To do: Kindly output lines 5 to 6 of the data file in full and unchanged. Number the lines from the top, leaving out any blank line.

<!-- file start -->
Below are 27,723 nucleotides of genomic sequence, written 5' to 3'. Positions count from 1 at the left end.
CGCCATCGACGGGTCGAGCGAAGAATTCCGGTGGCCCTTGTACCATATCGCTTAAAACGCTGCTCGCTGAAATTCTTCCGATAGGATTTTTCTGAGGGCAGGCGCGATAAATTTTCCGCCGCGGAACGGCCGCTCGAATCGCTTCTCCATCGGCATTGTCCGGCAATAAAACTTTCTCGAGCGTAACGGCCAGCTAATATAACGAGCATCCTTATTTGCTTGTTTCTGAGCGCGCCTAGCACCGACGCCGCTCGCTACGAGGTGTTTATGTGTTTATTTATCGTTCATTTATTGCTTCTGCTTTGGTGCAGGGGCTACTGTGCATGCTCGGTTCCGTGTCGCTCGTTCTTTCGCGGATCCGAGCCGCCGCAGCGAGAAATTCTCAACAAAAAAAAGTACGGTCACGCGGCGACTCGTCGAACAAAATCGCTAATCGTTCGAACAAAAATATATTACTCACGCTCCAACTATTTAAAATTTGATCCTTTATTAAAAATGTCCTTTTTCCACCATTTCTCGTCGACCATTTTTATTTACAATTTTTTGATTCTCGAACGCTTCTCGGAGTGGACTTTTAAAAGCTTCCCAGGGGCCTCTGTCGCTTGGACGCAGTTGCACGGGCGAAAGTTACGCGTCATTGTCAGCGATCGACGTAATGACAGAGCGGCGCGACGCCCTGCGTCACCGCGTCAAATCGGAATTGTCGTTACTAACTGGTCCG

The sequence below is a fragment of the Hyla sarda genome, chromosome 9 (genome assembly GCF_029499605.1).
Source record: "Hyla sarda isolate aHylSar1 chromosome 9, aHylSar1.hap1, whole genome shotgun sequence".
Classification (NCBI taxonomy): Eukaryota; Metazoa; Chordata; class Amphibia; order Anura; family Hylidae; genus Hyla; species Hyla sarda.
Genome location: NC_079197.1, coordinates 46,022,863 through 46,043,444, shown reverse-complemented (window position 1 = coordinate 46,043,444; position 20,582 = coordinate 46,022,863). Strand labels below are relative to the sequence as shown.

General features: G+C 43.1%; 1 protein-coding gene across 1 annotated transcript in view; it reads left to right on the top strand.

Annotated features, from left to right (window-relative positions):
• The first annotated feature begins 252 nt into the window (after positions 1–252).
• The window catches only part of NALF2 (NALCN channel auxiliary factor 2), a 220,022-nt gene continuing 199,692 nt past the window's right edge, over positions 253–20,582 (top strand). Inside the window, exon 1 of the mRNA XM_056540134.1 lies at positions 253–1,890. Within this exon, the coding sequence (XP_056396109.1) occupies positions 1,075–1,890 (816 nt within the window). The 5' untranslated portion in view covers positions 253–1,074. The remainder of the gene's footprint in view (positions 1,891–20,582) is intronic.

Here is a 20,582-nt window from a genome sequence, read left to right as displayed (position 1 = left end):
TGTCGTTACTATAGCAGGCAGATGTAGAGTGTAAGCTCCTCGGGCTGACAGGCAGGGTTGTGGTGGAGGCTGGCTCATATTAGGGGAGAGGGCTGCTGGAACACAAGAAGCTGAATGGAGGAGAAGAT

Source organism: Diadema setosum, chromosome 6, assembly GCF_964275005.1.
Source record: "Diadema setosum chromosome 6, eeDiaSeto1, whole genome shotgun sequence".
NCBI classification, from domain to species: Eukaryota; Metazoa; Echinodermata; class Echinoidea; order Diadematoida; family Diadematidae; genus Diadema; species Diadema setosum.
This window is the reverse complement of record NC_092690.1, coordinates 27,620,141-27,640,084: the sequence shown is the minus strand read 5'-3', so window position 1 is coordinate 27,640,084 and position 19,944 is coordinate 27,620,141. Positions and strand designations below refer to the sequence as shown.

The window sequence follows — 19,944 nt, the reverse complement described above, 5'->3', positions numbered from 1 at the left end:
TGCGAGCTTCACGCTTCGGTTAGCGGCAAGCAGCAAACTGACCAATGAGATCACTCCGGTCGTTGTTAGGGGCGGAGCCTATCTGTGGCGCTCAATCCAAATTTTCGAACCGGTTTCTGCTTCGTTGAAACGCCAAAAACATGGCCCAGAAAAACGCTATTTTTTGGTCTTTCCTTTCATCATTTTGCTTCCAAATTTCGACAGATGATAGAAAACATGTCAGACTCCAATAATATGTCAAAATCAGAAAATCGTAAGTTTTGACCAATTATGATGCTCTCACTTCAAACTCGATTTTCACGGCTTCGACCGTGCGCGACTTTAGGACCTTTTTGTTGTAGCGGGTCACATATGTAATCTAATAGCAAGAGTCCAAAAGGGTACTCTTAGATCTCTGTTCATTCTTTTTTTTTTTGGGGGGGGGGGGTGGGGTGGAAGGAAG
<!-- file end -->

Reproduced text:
Classification (NCBI taxonomy): Eukaryota; Metazoa; Chordata; class Amphibia; order Anura; family Hylidae; genus Hyla; species Hyla sarda.
Genome location: NC_079197.1, coordinates 46,022,863 through 46,043,444, shown reverse-complemented (window position 1 = coordinate 46,043,444; position 20,582 = coordinate 46,022,863). Strand labels below are relative to the sequence as shown.